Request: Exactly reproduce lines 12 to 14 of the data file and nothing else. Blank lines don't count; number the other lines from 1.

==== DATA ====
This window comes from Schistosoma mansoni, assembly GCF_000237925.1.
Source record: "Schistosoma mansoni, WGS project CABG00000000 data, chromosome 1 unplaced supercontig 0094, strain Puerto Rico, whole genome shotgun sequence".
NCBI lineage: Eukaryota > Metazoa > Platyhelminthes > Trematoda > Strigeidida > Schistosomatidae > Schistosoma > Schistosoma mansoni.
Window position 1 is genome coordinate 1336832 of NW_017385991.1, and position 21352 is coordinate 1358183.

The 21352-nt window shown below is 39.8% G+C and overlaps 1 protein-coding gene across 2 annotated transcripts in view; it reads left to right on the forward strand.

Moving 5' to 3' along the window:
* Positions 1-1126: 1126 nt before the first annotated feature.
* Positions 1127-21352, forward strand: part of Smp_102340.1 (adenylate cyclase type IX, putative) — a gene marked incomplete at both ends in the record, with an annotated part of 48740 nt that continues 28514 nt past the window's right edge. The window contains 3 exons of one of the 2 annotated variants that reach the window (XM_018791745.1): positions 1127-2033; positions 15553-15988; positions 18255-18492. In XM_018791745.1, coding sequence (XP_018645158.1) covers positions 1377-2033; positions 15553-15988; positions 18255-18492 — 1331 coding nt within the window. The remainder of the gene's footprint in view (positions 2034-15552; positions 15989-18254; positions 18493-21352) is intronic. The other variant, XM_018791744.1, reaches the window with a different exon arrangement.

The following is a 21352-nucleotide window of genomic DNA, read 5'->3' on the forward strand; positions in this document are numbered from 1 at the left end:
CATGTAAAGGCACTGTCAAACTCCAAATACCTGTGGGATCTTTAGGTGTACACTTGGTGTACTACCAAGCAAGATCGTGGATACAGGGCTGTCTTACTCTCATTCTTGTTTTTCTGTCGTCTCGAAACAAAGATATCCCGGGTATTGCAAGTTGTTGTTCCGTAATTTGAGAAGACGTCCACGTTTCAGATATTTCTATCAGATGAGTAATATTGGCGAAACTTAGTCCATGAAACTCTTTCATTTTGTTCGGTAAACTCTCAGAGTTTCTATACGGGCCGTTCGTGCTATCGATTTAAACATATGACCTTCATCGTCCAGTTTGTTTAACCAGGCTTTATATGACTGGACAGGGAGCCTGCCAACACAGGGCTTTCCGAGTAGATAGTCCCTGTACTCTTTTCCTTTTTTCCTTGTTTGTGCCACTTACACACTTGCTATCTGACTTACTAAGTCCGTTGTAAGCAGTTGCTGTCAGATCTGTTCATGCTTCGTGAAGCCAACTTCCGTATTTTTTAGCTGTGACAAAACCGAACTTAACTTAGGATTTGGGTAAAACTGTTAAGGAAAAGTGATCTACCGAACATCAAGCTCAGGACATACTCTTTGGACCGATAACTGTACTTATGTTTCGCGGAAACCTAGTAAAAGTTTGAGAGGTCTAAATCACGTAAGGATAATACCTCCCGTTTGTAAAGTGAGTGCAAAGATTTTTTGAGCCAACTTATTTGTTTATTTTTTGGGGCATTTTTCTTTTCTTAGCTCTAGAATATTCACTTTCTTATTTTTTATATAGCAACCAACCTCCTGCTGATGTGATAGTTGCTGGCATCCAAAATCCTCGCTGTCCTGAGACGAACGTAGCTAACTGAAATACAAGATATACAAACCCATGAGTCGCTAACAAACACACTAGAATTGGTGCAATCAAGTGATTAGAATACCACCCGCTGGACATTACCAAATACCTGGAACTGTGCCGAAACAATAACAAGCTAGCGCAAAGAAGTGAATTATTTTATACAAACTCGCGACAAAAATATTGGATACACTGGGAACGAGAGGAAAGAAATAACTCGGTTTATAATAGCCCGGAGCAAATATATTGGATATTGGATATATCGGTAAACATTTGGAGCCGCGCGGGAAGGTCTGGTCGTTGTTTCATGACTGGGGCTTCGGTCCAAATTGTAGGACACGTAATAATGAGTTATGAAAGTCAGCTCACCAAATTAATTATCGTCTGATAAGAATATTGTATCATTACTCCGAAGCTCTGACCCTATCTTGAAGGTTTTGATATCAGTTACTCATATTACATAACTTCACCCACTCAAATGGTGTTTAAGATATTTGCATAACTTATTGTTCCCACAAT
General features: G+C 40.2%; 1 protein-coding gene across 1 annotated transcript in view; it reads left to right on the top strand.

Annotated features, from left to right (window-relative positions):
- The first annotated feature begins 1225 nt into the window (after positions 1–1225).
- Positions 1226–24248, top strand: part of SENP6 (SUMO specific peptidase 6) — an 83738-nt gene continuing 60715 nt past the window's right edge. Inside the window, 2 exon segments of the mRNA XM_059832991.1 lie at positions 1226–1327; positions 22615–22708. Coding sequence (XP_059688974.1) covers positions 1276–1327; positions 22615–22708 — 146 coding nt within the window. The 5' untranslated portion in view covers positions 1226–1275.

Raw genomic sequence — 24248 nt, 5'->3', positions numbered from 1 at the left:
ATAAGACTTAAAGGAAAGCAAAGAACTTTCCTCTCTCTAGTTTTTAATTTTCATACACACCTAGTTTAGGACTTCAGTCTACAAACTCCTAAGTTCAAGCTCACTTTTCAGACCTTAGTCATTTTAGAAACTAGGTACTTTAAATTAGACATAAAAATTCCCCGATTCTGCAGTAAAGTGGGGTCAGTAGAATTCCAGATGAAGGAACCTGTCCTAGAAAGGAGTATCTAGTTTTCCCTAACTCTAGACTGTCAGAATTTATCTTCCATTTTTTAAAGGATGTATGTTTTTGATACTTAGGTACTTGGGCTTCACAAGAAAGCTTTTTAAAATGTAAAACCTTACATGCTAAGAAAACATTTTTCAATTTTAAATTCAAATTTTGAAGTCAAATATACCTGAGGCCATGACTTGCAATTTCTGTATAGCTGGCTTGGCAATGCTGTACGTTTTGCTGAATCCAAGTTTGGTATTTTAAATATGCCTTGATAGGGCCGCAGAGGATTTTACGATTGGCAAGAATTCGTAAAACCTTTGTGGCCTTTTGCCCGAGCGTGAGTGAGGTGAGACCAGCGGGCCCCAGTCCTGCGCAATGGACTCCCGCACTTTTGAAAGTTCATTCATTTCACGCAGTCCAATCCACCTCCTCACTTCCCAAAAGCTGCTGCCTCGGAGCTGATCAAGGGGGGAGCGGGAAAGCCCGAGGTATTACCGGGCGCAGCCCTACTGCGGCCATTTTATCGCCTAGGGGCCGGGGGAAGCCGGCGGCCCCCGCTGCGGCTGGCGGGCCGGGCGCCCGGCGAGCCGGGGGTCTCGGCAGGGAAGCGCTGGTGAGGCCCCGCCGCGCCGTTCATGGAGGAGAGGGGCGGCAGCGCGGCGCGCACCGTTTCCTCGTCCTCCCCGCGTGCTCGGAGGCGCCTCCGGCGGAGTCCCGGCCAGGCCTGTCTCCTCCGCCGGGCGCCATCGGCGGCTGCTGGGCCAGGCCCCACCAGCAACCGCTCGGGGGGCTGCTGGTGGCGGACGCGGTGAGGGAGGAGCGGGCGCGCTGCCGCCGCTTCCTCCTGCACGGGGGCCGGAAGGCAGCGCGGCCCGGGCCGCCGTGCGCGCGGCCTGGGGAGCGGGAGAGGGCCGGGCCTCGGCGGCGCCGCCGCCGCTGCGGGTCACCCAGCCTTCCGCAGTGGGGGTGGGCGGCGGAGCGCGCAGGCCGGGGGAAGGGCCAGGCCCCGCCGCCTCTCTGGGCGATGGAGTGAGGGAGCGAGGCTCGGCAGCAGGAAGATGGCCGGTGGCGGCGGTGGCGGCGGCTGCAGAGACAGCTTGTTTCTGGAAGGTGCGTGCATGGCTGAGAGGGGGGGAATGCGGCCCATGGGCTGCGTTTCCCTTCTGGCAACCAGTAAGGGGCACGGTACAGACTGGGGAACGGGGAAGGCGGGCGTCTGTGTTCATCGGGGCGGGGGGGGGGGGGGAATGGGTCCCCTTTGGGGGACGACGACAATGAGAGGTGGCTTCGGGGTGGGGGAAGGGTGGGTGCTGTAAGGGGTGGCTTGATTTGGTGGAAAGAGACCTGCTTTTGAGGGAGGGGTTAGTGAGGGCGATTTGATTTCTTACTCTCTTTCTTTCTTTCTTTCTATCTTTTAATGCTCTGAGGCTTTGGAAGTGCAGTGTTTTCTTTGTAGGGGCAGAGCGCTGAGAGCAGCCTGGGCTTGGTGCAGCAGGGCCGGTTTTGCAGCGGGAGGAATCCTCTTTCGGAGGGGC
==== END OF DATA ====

Annotated features, from left to right (window-relative positions):
- The first annotated feature begins 1225 nt into the window (after positions 1–1225).
- Positions 1226–24248, top strand: part of SENP6 (SUMO specific peptidase 6) — an 83738-nt gene continuing 60715 nt past the window's right edge. Inside the window, 2 exon segments of the mRNA XM_059832991.1 lie at positions 1226–1327; positions 22615–22708. Coding sequence (XP_059688974.1) covers positions 1276–1327; positions 22615–22708 — 146 coding nt within the window. The 5' untranslated portion in view covers positions 1226–1275.